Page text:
53Paper containers, cellulose wadding$1,113,313,000+21.7%SP
54Dishwash, clean/dry/fill machines $1,110,620,000+15%SY
55Yachts, canoes, row boats$1,042,314,000+105.3%SP
56Electric generating sets, converters$1,041,813,000+42.9%SY
57Alcohol (including spirits, liqueurs)$1,034,060,000+15.4%CP
58Printed books, brochures$1,030,179,000+17.5%SP
59Computer parts, accessories$1,010,123,000+11.6%SP
60Crustaceans (including lobsters)$982,759,000+52.4%CP
61Vulcanized rubber items$976,337,000+12.7%SP
62Waters with added sugar$955,496,000+5.3%CP
63Women's clothing (not knit/crochet)$949,849,000+8.9%SP
64Miscellaneous preserved fruits$943,651,000+4.8%CP
65Other fresh/chilled vegetables$904,628,000+3.4%CP
66Special hand/machine tools$884,901,000+19.9%SY
67Women's clothing (knit or crochet)$884,220,000+35.8%SP
68Plastic wares (table, kitchen, toiletry)$882,982,000+25.7%CP
69Footwear (leather)$877,109,000+17.4%SP
70Iron/steel stoves, barbecues$869,891,000+81.7%SY
71Sauces, condiments, seasoning$834,080,000+8.4%CP
73Miscellaneous textile items$806,884,000-67.4%SP
74Fish fillets, pieces$789,385,000+20.4%CP
76T-shirts, vests (knit or crochet)$750,300,000+29.9%SP
77Nitrogenous fertilizers$749,563,000+50.3%SY
78Men's suits (unknit/non-crochet)$712,450,000+15.5%SP
79Mattresses, quilts$704,493,000+21.4%SP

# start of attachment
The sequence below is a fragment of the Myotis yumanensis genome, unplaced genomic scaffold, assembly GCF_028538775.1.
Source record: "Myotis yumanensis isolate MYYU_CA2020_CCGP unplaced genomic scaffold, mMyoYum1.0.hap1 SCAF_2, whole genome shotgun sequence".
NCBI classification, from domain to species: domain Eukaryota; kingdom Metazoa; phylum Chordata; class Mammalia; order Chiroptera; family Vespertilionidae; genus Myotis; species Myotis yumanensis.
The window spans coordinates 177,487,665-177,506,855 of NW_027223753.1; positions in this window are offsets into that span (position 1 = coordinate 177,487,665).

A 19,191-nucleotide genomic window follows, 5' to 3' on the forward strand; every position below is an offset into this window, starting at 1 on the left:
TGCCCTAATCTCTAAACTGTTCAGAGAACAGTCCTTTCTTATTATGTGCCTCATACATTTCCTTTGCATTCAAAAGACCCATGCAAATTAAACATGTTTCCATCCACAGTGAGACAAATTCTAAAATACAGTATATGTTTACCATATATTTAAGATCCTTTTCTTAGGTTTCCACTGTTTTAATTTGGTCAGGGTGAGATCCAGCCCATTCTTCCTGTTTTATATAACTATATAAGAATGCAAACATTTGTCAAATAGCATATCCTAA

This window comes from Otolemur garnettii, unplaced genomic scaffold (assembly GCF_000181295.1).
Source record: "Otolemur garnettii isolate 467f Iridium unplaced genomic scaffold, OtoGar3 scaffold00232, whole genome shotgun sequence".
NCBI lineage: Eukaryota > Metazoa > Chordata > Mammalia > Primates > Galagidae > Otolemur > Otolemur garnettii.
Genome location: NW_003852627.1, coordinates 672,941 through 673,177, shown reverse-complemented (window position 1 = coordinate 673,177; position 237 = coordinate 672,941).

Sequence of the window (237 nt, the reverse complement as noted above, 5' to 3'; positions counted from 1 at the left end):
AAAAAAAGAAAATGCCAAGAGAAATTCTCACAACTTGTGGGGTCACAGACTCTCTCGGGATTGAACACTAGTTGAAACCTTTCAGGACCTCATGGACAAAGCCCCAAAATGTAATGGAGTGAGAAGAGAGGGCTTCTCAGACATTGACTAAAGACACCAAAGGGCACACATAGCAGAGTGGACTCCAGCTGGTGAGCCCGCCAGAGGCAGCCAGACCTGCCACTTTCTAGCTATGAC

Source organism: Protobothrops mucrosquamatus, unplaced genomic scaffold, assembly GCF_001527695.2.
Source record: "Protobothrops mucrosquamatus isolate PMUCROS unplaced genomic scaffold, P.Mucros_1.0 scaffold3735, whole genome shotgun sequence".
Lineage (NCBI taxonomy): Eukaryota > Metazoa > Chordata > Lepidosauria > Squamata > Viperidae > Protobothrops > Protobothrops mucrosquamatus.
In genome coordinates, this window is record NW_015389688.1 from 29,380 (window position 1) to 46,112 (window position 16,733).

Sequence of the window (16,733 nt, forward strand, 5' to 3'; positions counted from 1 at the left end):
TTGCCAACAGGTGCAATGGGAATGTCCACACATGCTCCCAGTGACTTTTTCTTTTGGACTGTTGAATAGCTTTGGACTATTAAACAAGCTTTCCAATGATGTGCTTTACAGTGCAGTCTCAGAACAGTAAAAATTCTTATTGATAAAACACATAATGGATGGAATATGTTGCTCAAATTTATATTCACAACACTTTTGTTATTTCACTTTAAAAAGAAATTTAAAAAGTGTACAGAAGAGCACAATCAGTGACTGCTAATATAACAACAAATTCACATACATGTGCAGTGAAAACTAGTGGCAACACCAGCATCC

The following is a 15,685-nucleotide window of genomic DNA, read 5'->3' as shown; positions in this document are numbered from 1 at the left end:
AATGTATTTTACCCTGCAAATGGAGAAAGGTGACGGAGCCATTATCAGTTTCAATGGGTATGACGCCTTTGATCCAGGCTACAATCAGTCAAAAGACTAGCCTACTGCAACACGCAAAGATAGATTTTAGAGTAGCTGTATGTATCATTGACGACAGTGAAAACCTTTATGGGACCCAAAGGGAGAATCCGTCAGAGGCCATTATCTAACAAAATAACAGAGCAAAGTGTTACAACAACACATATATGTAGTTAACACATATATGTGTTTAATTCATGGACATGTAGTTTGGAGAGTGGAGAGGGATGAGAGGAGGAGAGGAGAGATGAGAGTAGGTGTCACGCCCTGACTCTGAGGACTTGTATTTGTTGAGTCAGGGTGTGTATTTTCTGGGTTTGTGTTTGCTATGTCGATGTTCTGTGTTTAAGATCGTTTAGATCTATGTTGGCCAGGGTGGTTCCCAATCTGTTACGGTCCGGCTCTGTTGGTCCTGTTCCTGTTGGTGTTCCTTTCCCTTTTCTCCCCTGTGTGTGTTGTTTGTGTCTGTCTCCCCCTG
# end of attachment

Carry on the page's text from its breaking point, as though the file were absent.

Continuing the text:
80Plastic tile or roll coverings$690,174,000+27.2%SP
81Other meats (prepared/preserved)$687,632,000+22.8%CP
82Fresh or chilled beef$662,818,000+11.9%CP
83Fresh or dried citrus fruit$656,436,000+7.5%CP
84Footwear (textile)$649,388,000+15.1%SP
85Swine meat$646,748,000+15%CP
86Malt extract, food preparations$629,609,000+2.5%CP
87Sanitary towels, baby napkins/liners$614,114,000-1.3%CP
88Coal, solid fuels made from coal$607,977,000+6.9%CP
89Fruit and vegetable juices$603,705,000+3.8%CP
91Tissues, napkins, toilet paper$598,591,000-23.6%CP
92Hair preparations$588,463,000+7.6%SP
94Synthetic paints, varnishes, enamels$573,023,000+7.6%SP
95Other printed pictures, photos$569,598,000+23.7%SY
96Soap, organic surface-active goods$566,094,000-11.2%SP
97Paints, varnishes$556,711,000+12%SP
98Sugar (cane or beet)$543,142,000+23.3%CP
99Grapes (fresh or dried)$533,815,000+4.3%CP
100Glass bottles, other containers$520,501,000+18.3%SP

The most popular product type is shopping products (SD) led by cars, trucks, automobile parts or accessories, mobile phones and computers. Shopping products approached about half (48) of Canada’s top 100 imported consumer goods.

In second place via 33 entries are convenience products (CP) led by medication mixes in dosage, processed petroleum oils and plastic packing goods including lids and caps.

There were 19 speciality products (SY). Examples of speciality products are Canadian imports of gold and silver.